Explore Photoshop’s Layer Style Dialog Box
The first step in creating custom layer styles is to become familiar with the individual layer effects. Each of the ten effects available in the Layer Style dialog box has its own set of options. Most of the basic default values are very good starting points.
You might need to change only a color or perhaps adjust a Size, Distance, or Opacity slider. You can, of course, do lots and lots of customizing for some of the effects.
In the column to the left in the Layer Style dialog box, you can select a check box to apply the effect, but you need to click the name of the effect to open that effect’s options pane. In the figure, the check marks show that this particular layer style includes a bevel, a stroke, color and pattern overlays, and a drop shadow.
The options pane for Bevel and Emboss is visible, as you can tell by the highlighting in the left column (not to mention the subtle Bevel & Emboss in bold at the top-center of the dialog box).
And in the far right of the Layer Style dialog box, note the Preview check box (upper right, which shows what the layer style will look like) and the small sample just below. That sample shows how your style will look when applied to a square about 55×55 pixels.
Take a look at the bottom of the Layer Style dialog box to see the buttons Make Default and Reset to Default. In addition to saving a new layer style every time you hit upon a winning combination of settings, you can make those favorite settings the default. Change your mind later? One click is all it takes to reset to Photoshop’s defaults.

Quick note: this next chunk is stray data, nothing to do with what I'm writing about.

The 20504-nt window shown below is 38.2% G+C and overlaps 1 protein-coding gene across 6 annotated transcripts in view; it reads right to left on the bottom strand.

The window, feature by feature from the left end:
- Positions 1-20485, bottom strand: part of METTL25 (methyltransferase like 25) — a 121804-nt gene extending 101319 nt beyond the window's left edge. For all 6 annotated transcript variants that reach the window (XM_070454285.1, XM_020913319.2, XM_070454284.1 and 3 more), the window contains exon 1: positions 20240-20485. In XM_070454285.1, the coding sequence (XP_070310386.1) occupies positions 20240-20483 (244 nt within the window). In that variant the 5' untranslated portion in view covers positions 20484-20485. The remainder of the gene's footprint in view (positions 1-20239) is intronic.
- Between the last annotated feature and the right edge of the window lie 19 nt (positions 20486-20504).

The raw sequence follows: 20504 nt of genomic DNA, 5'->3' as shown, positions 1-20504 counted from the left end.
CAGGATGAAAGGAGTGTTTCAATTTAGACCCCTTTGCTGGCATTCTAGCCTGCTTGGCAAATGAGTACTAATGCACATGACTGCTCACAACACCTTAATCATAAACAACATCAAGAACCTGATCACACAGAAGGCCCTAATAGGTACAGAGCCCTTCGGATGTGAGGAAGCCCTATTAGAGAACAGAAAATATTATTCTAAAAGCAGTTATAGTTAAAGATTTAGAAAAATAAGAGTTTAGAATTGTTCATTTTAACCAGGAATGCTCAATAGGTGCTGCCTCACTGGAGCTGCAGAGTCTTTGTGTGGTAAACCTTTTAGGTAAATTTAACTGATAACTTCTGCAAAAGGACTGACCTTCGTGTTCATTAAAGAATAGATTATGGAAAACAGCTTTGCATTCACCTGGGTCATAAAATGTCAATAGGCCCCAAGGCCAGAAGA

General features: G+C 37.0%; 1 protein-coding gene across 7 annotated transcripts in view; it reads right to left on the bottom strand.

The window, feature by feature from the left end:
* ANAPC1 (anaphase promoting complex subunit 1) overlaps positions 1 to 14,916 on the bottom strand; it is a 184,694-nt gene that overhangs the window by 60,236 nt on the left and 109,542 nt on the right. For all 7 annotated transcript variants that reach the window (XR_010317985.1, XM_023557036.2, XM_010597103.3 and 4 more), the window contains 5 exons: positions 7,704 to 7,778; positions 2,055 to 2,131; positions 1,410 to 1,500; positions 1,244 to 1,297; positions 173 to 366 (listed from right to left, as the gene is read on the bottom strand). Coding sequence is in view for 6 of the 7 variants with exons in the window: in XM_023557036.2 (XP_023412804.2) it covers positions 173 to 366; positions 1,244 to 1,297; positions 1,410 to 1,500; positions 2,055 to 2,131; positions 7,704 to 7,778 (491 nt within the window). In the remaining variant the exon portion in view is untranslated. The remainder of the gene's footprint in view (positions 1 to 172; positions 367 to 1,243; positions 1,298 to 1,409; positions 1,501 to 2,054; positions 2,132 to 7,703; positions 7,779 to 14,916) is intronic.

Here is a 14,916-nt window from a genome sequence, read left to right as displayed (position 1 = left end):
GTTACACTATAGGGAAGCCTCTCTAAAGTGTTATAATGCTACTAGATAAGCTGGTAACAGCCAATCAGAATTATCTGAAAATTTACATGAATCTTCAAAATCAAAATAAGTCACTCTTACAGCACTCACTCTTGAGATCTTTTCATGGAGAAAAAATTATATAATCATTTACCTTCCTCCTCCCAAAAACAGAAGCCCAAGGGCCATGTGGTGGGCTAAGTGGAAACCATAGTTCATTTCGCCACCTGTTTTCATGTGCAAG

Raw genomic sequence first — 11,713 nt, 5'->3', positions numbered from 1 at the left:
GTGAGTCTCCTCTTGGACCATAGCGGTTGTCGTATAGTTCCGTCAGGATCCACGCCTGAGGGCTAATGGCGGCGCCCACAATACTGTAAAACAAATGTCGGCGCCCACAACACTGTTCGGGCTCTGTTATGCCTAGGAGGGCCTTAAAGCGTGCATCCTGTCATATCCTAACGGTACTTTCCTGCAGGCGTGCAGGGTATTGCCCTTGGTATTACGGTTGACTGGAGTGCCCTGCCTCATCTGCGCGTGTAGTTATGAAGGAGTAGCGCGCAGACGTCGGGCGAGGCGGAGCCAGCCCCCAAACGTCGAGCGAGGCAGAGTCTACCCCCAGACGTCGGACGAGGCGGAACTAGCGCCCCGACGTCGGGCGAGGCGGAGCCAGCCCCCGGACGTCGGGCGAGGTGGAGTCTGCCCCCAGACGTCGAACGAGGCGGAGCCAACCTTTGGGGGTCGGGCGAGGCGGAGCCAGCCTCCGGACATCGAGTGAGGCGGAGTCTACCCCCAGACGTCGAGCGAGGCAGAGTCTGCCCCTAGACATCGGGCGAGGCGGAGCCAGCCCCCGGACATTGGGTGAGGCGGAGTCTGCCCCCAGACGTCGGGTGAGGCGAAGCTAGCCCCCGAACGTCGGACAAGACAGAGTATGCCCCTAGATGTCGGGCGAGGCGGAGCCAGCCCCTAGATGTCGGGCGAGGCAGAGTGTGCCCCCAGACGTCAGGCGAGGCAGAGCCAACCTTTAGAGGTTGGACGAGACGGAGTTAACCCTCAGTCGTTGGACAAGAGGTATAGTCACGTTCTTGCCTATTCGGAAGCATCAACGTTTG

As you read the descriptions of the various sets of options, keep in mind some generalities about a few key options that you’ll see a number of times:
Color Selection: When you see a color swatch — a small rectangle or square, usually near the Blending Mode option — you can click it to open the Color Picker and select a different color.
Noise: When you see the Noise slider, you can add a speckling effect to help diffuse a glow or shadow.
Contour: Glows, shadows, and the like can be applied linearly, with a steady fade from visible to not visible. Or you can elect to have that transition vary with a nonlinear contour. Generally speaking, nonlinear contours can be great for bevels, but linear is usually best for shadows and glows unless you intend to create concentric halos.
Angle/Use Global Light: You can change the angle for several layer effects by entering a specific angle in the numeric field or by dragging in the circular Angle controller. If the Use Global Light check box is selected, you change all the angles for that layer style.